• 46°

Rare wrought iron marrow scoops could dig up a high price

By JERRY SAMPSON

Personal Effects

Question: Dear Jerry, I purchased these marrow scoops at a Johnny Durham VIP Auction, at an old Kentucky estate, about five years ago. These marrow scoops were way down in the bottom of a box lot.

Upon finding them, I explained just what they were to auction-goers. I did some research and many books spoke of coin silver, sterling and pewter marrow scoops. I never found any reference to blacksmith made. I researched on the internet and nothing was ever found.

Early iron was very expensive in pioneer Kentucky. My speculation is that a blacksmith made these for his own family. Native Americans valued marrow for its nutritional value. Anyway, please let me know if this email and picture reaches you. Best regards.

Answer: You are indeed correct. You have two bone marrow scoops, or at least one scoop and one tiny, long handled spoon. However, in all fairness, they likely used this spoon the same way.

Bone marrow, for those who aren’t food enthusiasts, is a wonderful source of nutrition, vitamins, protein and flavor. It’s hard to find in a modern day grocery store. It seems as though the further meat is from being associated with an animal, the better. And that’s terrible, as marrow is so delicious.

As you can imagine, marrow in a big bone is hard to reach. Today, many restaurants are able to split the bone length ways making it much easier to get to the succulent marrow. In older days, this was not so easily done. To remedy that, a silversmith invented a long, shallow cup shaped spoon or scoop. A diner could then easily spoon out the marrow.

You know, I thought that I could go right to a source for this one. Oh sure, I found scads of online references and comps, for fine English silver, American coin silver, pewter, brass coated with tin and even modern examples in aluminum. I did not find anything in wrought or cast iron. I checked in all of my iron reference books. I was at a loss until I happened upon a magazine article by Mary Earle Gould.

For those who don’t know, Mary E. Gould way back in the 1940’s was the queen of country American antiques. Check out her books if you have a serious interest in this subject. To summarize it, she said that she was always amazed at what she found in estates, that had been made by skilled and dedicated craftsman who had a need but no supplier.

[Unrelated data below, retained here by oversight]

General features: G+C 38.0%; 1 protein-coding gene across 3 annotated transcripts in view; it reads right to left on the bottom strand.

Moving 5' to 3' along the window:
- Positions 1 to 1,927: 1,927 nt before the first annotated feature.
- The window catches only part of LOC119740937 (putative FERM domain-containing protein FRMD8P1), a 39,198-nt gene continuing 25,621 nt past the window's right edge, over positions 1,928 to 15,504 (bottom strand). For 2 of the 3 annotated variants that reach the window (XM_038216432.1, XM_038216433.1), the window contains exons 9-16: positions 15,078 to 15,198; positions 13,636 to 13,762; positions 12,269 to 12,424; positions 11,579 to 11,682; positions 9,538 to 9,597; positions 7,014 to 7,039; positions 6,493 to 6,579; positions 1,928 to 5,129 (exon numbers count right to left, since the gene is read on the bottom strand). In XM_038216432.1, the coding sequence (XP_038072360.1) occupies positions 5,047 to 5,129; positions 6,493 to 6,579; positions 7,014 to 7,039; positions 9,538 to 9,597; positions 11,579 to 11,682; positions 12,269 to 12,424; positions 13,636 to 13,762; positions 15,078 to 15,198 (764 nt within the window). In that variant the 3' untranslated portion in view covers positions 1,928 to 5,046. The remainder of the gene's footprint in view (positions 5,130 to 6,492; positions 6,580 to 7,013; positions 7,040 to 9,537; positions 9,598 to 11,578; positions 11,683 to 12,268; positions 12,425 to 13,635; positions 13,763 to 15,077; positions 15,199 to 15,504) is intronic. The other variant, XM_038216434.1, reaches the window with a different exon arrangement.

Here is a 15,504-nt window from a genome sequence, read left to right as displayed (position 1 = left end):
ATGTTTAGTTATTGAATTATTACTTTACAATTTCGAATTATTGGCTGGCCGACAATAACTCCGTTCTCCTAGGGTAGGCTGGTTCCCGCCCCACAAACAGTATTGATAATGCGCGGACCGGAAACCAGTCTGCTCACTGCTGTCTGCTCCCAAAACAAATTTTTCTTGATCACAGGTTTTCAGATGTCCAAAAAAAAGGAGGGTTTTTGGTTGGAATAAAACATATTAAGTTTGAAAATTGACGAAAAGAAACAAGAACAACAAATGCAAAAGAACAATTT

In early America, cast and wrought iron was expensive, mostly due to the taxes and tariffs placed on the raw materials, but it was available. Almost every town had a local blacksmith. As with any craftsman, some were talented and some were not as talented. And let’s face it, any iron wares were by far much cheaper than imported silver. We have to remember that necessity is the mother of invention.

This only goes to support your thoughts that these scoops were made by a local craftsman, likely for his own needs. I feel that these wrought iron marrow scoops were handmade in America. I have to think that being more utility-minded, they would have been kept in the kitchen, as opposed to a formal dining room.

Dating is a different matter. I think based upon the actual shape and use of these items, it’s going to date them early. I’m thinking 1790s to 1800. I would do some research on the family that was selling these at auction. It might help establish a provenance. They are wonderful, early and rare. Bear in mind that doesn’t always equal high values. The condition is a tad on the rough side.

I wonder if they were dug up at one time? But they have been moved up from object to that of artifact. I love them. I think that at a serious antique show that they would be priced for about $200 for the pair. This could greatly increase if you have any luck with establishing a family name or state.